Nebulized ceftazidime in experimental pneumonia caused by partially resistant Pseudomonas aeruginosa
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Ventilator-associated pneumonia caused by Pseudomonas aeruginosa with impaired sensitivity to ceftazidime is frequent in critically ill patients. The aim of the study was to compare lung tissue deposition and antibacterial efficiency between nebulized and intravenous administrations of ceftazidime in ventilated piglets with pneumonia caused by Pseudomonas aeruginosa with impaired sensitivity to ceftazidime.
Ceftazidime was administered 24 h following the intra-bronchial inoculation of Pseudomonas aeruginosa (minimum inhibitory concentration = 16 μg ml−1), either by nebulization (25 mg kg−1 every 3 h, n = 6) or by continuous intravenous infusion (90 mg kg−1 over 24 h after an initial rapid infusion of 30 mg kg−1, n = 6). Four non-treated inoculated animals served as controls. All piglets were killed 48 h (intravenous and control groups) or 51 h (aerosol group) after inoculation. Lung tissue concentrations and lung bacterial burden were assessed on multiple post-mortem sub-pleural lung specimens [(lower limit of quantitation = 102 colony forming unit (cfu g−1)].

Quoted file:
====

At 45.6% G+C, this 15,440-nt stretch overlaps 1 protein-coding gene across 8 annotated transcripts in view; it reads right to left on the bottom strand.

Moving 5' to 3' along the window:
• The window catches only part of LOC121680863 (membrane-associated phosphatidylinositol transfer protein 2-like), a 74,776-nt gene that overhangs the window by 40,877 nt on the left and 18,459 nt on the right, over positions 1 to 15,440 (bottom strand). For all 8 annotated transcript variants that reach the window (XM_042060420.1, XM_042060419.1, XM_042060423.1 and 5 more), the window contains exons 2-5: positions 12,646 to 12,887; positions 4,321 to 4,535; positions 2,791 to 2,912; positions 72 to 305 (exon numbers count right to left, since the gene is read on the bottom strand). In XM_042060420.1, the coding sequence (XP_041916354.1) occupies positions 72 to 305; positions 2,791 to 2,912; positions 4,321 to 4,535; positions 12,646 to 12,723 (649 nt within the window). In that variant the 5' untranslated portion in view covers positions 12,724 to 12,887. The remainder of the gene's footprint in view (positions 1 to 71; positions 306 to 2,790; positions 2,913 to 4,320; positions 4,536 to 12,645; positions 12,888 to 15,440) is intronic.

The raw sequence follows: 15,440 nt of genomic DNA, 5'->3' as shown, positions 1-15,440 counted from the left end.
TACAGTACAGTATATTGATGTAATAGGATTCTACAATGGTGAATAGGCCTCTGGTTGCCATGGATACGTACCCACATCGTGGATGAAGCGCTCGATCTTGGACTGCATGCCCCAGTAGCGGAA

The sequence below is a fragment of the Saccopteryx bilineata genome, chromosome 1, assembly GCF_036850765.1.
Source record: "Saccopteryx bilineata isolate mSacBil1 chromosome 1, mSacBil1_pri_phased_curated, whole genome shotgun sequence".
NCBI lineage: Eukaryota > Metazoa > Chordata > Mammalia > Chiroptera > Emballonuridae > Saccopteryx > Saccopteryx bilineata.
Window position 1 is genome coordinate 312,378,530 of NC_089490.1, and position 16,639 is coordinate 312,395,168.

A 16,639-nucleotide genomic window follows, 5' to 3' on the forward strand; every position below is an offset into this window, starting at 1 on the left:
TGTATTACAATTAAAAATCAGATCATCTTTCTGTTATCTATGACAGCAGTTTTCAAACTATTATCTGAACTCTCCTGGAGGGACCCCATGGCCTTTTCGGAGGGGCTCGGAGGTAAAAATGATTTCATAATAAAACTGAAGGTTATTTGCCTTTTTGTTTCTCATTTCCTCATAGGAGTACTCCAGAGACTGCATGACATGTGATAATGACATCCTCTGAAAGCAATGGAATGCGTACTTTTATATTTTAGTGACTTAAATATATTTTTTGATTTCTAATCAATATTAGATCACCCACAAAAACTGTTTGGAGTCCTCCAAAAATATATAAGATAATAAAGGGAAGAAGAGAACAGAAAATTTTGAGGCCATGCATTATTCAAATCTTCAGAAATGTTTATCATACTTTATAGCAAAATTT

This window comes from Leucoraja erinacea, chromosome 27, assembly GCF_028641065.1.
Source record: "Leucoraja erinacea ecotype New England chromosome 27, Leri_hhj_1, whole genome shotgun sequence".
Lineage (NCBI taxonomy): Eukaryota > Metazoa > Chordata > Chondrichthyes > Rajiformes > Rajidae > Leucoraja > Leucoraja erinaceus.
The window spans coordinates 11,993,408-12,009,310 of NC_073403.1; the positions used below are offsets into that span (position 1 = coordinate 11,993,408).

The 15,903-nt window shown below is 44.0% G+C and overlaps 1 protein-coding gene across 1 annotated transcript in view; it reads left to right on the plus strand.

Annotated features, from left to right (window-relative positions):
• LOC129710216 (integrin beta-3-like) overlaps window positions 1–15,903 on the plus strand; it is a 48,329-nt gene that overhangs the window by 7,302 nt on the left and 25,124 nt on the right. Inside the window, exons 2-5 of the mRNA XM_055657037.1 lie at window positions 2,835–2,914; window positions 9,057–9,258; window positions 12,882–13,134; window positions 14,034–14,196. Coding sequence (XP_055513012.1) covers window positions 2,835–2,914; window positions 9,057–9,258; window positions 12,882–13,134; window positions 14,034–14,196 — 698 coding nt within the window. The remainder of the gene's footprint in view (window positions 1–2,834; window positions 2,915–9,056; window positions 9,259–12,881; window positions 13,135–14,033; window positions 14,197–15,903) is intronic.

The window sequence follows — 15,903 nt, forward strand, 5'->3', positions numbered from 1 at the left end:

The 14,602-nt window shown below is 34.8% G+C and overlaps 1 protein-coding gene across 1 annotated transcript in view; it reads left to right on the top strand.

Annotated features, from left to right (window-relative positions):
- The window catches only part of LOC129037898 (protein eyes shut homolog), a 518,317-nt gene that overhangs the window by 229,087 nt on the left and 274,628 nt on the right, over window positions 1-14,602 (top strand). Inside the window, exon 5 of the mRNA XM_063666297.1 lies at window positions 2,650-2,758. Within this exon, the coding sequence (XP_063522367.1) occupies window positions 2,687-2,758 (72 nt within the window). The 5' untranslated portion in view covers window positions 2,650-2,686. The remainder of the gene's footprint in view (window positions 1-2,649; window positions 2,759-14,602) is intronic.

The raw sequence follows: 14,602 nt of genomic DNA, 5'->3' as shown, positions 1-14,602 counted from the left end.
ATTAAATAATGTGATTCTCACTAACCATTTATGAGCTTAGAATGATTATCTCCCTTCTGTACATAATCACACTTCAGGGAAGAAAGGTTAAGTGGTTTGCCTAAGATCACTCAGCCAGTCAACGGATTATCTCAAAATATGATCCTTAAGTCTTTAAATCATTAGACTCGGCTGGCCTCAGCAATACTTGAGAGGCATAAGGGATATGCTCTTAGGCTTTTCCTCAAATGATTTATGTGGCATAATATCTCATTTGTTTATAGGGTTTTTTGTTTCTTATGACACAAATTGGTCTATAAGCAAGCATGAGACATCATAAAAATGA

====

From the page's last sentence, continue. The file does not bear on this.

Ceftazidime trough lung tissue concentrations following nebulization were greater than steady-state lung tissue concentrations following continuous intravenous infusion [median and interquartile range, 24.8 (12.6–59.6) μg g−1 vs. 6.1 (4.6–10.8) μg g−1] (p < 0.001). After 24 h of ceftazidime administration, 83% of pulmonary segments had bacterial counts <102 cfu g−1 following nebulization and only 30% following intravenous administration (p < 0.001). In control animals, 10% of lung segments had bacterial counts <102 cfu g−1 48 h following bronchial inoculation.
Nebulized ceftazidime provides more efficient bacterial killing in ventilated piglets with pneumonia caused by Pseudomonas aeruginosa with impaired sensitivity to ceftazidime.
KeywordsNebulization Ceftazidime Pneumonia Pseudomonas aeruginosa Mechanical ventilation Treatment
The authors would like to thank to Arnold Dive and Michel Pottier for the preparation of the animals.
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